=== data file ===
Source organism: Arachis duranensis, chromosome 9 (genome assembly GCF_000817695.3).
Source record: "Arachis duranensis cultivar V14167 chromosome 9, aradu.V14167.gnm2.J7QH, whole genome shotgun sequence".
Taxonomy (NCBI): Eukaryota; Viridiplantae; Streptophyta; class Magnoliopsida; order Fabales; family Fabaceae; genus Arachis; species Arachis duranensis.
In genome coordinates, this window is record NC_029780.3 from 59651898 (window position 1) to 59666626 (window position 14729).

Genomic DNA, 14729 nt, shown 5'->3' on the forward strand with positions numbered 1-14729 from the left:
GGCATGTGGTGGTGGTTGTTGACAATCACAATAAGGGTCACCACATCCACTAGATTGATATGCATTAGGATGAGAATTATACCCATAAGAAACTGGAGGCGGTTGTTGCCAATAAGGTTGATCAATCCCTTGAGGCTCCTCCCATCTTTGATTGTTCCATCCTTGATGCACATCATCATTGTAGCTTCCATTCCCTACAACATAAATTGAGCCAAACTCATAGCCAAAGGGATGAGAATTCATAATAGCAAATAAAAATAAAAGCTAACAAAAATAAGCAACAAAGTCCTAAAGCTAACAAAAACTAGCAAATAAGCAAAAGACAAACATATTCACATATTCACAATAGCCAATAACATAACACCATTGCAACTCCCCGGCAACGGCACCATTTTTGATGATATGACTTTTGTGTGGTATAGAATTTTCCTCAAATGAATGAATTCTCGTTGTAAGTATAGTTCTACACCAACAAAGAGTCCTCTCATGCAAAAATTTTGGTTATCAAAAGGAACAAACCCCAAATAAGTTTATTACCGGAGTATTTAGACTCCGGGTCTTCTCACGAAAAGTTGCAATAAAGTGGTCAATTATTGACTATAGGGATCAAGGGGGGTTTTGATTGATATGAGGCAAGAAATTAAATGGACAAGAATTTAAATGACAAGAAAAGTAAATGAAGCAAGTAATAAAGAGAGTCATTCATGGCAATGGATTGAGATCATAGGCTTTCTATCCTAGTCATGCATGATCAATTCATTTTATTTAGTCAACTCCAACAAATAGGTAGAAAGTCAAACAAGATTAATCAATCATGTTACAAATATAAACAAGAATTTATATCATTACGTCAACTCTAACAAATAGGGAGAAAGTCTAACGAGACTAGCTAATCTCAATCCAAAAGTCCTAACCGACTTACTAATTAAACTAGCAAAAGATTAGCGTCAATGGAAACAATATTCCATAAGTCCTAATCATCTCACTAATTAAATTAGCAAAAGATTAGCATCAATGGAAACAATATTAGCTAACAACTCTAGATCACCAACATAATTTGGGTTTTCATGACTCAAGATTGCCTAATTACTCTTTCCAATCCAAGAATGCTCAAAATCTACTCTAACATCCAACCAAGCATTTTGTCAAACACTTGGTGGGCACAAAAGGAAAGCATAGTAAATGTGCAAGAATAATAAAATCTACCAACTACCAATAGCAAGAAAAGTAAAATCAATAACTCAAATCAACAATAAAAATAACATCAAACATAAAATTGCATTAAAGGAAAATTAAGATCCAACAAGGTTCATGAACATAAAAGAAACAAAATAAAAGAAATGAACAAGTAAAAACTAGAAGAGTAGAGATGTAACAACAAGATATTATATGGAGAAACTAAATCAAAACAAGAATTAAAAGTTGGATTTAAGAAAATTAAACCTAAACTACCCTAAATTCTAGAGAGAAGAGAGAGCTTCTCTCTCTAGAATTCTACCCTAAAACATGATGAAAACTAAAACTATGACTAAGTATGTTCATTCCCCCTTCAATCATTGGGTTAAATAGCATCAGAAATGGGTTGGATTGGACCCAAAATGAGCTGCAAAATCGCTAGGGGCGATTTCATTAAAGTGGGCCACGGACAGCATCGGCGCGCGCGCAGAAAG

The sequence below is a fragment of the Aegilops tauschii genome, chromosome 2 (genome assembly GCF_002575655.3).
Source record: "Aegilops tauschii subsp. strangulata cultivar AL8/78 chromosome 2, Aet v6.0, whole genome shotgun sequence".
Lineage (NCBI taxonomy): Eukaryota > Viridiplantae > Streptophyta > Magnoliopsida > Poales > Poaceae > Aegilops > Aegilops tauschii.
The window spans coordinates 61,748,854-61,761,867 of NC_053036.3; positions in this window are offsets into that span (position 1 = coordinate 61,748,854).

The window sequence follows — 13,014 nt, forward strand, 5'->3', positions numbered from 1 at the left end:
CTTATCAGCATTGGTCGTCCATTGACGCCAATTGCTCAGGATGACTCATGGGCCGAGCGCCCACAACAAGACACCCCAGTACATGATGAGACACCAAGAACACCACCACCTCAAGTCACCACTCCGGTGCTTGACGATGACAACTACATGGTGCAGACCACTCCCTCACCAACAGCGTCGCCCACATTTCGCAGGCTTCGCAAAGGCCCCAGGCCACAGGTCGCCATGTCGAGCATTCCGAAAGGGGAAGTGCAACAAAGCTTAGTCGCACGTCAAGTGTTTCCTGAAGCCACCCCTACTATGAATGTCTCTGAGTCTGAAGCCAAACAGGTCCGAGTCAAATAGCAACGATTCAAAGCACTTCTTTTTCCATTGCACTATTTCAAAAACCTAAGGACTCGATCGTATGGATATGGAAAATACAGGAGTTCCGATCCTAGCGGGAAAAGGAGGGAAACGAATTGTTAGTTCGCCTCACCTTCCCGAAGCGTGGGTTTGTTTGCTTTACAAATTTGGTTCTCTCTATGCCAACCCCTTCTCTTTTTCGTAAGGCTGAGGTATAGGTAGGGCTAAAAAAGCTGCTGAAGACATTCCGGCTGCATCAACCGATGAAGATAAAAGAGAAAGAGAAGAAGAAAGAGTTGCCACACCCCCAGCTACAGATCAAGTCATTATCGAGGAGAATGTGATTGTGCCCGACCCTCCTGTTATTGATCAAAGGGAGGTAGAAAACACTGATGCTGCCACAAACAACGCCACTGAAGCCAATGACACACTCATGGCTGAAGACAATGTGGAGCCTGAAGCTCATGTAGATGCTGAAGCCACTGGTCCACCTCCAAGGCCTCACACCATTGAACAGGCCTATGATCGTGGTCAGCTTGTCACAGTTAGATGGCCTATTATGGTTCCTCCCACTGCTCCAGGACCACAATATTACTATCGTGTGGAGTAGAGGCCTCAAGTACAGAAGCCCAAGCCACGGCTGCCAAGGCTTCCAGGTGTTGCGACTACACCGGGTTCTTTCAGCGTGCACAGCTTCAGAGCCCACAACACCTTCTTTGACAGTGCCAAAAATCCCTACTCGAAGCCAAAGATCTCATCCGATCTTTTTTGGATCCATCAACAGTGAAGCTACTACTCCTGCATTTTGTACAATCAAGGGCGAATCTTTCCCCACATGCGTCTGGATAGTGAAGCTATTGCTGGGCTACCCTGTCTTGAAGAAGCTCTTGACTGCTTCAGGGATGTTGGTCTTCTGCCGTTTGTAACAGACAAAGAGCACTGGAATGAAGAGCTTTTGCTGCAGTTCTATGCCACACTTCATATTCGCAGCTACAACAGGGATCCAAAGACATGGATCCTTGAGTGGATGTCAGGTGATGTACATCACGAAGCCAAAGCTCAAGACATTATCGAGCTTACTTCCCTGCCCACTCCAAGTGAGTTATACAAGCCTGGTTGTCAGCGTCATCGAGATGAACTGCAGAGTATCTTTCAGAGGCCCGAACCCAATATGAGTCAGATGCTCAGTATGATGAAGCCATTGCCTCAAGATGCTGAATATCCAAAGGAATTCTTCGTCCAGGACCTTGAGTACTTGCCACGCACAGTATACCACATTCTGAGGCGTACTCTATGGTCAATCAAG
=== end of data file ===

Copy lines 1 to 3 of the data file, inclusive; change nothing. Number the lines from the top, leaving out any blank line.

Source organism: Arachis duranensis, chromosome 9 (genome assembly GCF_000817695.3).
Source record: "Arachis duranensis cultivar V14167 chromosome 9, aradu.V14167.gnm2.J7QH, whole genome shotgun sequence".
Taxonomy (NCBI): Eukaryota; Viridiplantae; Streptophyta; class Magnoliopsida; order Fabales; family Fabaceae; genus Arachis; species Arachis duranensis.